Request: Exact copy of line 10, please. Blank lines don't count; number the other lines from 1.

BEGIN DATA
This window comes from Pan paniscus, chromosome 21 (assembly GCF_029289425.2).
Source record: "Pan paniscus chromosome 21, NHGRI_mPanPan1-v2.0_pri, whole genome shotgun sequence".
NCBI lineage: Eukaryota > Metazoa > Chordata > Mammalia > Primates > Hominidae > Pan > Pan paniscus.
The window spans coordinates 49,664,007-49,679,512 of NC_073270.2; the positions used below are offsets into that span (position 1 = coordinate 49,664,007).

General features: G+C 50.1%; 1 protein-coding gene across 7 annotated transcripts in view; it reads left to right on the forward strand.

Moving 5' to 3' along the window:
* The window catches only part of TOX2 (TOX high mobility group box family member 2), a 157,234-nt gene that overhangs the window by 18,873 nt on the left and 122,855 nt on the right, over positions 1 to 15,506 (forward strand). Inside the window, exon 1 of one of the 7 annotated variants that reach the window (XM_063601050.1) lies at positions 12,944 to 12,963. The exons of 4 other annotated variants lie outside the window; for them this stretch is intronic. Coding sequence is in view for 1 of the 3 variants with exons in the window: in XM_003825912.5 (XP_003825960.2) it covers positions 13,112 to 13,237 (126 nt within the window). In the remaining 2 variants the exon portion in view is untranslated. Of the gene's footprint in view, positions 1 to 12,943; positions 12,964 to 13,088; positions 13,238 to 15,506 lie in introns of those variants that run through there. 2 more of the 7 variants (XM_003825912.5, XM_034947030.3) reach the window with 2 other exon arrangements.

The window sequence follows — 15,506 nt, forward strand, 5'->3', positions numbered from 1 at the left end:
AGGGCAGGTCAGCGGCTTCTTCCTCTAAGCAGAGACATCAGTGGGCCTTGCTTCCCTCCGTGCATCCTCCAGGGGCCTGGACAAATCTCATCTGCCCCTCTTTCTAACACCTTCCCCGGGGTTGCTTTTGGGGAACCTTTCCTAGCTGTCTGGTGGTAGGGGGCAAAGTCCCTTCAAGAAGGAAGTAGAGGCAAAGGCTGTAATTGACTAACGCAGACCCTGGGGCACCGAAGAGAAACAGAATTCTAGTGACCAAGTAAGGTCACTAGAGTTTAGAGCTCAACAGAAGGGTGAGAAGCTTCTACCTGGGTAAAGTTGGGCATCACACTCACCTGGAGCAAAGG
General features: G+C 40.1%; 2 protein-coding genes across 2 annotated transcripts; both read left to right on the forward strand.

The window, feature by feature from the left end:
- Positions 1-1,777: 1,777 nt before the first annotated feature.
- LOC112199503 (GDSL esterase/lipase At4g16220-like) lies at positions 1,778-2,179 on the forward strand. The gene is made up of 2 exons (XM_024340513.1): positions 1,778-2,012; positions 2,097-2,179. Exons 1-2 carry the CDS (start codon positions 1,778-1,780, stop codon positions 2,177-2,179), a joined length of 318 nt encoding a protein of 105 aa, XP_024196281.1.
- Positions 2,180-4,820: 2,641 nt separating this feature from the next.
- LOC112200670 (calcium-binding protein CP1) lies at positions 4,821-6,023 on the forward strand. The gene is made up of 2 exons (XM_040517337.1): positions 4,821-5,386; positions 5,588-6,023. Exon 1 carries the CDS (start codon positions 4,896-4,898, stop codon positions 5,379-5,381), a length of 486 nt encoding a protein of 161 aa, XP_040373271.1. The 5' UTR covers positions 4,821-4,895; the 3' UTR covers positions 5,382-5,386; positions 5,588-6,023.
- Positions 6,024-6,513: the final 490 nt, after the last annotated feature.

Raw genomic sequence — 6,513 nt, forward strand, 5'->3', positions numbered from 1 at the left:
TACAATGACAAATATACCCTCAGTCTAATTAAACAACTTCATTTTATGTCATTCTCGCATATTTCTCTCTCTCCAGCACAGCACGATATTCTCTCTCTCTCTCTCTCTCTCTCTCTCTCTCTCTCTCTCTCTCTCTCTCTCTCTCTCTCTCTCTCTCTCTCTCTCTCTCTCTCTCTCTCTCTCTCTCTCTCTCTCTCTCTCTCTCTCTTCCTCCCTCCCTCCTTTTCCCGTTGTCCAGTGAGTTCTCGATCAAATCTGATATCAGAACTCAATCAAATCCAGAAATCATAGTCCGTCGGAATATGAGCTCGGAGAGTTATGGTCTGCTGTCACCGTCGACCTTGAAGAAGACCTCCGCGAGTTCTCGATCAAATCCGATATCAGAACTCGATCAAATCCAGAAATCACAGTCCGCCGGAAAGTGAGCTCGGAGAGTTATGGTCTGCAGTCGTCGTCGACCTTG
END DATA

General features: G+C 40.1%; 2 protein-coding genes across 2 annotated transcripts; both read left to right on the forward strand.